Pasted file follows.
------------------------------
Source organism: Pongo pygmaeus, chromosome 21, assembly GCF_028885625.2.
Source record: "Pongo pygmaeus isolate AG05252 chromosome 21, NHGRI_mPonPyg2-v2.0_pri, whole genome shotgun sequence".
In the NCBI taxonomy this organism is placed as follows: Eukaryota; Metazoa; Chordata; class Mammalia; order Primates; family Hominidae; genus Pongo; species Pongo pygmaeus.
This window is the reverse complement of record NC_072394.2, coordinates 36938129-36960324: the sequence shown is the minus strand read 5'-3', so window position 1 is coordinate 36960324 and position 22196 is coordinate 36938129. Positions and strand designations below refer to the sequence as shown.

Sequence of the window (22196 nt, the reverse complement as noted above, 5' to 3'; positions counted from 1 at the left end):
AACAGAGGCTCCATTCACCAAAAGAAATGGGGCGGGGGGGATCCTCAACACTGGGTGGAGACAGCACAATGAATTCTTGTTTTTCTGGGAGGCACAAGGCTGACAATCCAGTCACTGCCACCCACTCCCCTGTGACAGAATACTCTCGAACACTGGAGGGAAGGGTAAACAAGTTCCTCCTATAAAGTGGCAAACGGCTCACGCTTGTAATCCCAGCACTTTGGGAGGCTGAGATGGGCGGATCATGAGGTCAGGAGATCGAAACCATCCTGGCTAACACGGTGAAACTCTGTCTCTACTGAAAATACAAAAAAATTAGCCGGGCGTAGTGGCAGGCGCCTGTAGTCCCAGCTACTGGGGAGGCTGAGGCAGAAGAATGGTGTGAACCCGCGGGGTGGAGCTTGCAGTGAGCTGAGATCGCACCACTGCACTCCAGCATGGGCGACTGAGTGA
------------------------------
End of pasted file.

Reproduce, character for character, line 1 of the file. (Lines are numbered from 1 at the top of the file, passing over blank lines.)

Source organism: Pongo pygmaeus, chromosome 21, assembly GCF_028885625.2.